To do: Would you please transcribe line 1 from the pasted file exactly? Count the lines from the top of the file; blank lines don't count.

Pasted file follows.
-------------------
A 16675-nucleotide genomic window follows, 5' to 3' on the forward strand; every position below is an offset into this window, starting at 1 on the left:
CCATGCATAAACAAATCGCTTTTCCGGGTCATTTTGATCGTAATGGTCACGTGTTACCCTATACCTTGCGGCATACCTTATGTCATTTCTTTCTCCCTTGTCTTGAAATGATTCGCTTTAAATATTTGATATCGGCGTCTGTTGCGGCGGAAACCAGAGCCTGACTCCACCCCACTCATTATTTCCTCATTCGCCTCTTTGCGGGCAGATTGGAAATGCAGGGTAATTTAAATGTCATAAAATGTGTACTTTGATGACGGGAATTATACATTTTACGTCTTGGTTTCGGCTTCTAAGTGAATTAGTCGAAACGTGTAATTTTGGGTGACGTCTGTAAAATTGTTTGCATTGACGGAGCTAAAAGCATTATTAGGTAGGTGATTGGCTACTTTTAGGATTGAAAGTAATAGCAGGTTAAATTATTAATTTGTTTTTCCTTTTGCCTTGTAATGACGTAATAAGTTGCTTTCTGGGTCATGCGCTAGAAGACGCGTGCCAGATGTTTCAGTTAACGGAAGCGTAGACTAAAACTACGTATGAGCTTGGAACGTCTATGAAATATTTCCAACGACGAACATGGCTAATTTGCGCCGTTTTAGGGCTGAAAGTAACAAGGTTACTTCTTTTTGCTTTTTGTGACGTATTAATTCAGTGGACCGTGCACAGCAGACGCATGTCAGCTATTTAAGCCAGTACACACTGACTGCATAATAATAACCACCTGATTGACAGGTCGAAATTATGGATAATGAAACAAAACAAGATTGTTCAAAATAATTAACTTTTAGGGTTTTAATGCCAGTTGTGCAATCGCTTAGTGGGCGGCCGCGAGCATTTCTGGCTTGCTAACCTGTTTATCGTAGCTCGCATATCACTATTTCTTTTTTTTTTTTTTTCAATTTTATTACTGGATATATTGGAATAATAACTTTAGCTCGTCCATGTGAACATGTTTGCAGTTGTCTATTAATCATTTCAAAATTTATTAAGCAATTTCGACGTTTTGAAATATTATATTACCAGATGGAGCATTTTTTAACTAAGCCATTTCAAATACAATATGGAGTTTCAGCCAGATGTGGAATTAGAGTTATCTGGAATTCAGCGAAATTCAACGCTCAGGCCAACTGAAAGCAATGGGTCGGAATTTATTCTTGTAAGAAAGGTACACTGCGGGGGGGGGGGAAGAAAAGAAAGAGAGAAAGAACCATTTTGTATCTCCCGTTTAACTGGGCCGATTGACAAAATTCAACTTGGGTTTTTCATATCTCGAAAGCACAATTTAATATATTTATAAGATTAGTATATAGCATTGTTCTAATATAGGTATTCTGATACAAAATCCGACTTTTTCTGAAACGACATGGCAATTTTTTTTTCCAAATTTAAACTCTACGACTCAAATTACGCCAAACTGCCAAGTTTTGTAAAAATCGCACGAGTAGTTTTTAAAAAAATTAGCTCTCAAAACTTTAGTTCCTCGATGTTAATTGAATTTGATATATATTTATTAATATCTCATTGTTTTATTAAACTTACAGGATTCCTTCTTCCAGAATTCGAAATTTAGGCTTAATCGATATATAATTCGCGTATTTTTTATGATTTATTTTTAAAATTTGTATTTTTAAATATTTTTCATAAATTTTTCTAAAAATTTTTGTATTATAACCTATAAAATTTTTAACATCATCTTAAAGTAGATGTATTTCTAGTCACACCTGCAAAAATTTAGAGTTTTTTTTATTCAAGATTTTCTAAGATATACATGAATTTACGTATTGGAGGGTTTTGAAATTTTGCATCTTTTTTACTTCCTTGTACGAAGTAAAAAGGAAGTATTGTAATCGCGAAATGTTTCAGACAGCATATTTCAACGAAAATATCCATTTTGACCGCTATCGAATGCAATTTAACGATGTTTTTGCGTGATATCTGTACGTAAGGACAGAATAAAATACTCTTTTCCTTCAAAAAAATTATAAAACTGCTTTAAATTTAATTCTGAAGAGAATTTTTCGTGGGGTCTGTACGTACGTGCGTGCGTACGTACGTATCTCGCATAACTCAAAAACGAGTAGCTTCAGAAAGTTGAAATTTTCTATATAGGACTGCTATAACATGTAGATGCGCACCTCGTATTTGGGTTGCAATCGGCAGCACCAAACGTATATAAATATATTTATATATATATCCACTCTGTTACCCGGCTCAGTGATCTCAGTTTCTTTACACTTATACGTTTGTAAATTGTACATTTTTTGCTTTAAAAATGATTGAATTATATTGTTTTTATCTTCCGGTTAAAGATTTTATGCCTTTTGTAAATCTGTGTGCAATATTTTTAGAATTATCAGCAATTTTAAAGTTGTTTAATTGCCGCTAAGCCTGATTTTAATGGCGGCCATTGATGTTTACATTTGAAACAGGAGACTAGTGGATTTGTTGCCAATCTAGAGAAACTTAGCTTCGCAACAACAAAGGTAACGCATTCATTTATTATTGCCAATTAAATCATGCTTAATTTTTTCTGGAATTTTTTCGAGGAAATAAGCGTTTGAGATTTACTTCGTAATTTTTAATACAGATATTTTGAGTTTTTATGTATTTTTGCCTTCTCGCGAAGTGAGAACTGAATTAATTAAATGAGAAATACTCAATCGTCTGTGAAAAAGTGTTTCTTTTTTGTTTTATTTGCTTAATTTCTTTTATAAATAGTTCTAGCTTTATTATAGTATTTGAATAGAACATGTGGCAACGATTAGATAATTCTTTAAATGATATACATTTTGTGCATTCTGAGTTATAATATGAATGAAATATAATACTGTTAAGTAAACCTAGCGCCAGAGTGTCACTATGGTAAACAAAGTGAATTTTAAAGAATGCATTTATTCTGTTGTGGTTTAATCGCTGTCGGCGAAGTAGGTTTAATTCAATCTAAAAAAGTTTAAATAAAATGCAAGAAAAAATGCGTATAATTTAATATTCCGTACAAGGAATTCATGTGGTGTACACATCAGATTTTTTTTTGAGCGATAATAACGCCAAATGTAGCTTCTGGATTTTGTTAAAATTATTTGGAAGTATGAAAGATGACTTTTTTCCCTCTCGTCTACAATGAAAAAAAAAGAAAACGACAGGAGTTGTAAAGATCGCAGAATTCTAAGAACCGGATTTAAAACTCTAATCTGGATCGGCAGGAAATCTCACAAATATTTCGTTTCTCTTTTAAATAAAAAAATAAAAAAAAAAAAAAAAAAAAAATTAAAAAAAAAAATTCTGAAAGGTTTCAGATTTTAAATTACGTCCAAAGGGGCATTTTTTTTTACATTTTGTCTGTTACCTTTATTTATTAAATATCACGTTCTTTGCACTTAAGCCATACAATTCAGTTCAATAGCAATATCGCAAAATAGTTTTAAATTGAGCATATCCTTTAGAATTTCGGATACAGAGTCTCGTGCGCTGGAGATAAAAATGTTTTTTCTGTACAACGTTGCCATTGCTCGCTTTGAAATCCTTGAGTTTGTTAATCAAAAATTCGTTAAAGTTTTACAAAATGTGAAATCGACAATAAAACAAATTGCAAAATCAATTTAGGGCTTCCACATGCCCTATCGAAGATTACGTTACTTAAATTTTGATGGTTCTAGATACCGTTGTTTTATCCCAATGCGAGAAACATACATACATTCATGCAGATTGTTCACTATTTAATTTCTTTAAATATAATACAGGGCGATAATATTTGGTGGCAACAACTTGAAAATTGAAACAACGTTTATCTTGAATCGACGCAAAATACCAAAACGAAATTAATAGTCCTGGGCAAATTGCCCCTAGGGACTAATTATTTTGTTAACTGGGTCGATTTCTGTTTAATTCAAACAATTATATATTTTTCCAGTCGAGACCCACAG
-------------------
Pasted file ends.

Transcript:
A 16675-nucleotide genomic window follows, 5' to 3' on the forward strand; every position below is an offset into this window, starting at 1 on the left: